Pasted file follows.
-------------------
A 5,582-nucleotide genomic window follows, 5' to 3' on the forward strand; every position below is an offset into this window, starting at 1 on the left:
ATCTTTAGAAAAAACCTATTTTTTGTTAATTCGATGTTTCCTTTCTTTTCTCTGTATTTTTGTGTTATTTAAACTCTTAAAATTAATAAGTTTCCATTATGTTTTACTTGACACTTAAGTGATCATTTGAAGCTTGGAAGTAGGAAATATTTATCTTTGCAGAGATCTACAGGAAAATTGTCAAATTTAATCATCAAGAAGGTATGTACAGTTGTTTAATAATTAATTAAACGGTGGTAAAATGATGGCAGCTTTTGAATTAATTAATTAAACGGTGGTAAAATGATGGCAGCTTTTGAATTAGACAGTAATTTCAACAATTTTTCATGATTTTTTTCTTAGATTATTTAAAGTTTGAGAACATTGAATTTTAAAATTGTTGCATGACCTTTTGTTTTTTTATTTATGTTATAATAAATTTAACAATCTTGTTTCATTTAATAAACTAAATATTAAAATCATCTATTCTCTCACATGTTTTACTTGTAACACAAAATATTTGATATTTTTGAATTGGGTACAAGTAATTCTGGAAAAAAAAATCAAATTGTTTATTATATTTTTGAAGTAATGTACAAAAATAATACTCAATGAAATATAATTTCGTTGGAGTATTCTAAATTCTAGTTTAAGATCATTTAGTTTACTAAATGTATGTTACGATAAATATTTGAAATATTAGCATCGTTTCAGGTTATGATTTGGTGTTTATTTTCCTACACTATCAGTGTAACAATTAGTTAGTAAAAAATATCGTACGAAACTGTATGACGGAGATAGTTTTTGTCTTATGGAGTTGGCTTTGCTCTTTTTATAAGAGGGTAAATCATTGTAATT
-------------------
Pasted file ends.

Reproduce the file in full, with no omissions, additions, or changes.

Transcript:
A 5,582-nucleotide genomic window follows, 5' to 3' on the forward strand; every position below is an offset into this window, starting at 1 on the left:
ATCTTTAGAAAAAACCTATTTTTTGTTAATTCGATGTTTCCTTTCTTTTCTCTGTATTTTTGTGTTATTTAAACTCTTAAAATTAATAAGTTTCCATTATGTTTTACTTGACACTTAAGTGATCATTTGAAGCTTGGAAGTAGGAAATATTTATCTTTGCAGAGATCTACAGGAAAATTGTCAAATTTAATCATCAAGAAGGTATGTACAGTTGTTTAATAATTAATTAAACGGTGGTAAAATGATGGCAGCTTTTGAATTAATTAATTAAACGGTGGTAAAATGATGGCAGCTTTTGAATTAGACAGTAATTTCAACAATTTTTCATGATTTTTTTCTTAGATTATTTAAAGTTTGAGAACATTGAATTTTAAAATTGTTGCATGACCTTTTGTTTTTTTATTTATGTTATAATAAATTTAACAATCTTGTTTCATTTAATAAACTAAATATTAAAATCATCTATTCTCTCACATGTTTTACTTGTAACACAAAATATTTGATATTTTTGAATTGGGTACAAGTAATTCTGGAAAAAAAAATCAAATTGTTTATTATATTTTTGAAGTAATGTACAAAAATAATACTCAATGAAATATAATTTCGTTGGAGTATTCTAAATTCTAGTTTAAGATCATTTAGTTTACTAAATGTATGTTACGATAAATATTTGAAATATTAGCATCGTTTCAGGTTATGATTTGGTGTTTATTTTCCTACACTATCAGTGTAACAATTAGTTAGTAAAAAATATCGTACGAAACTGTATGACGGAGATAGTTTTTGTCTTATGGAGTTGGCTTTGCTCTTTTTATAAGAGGGTAAATCATTGTAATT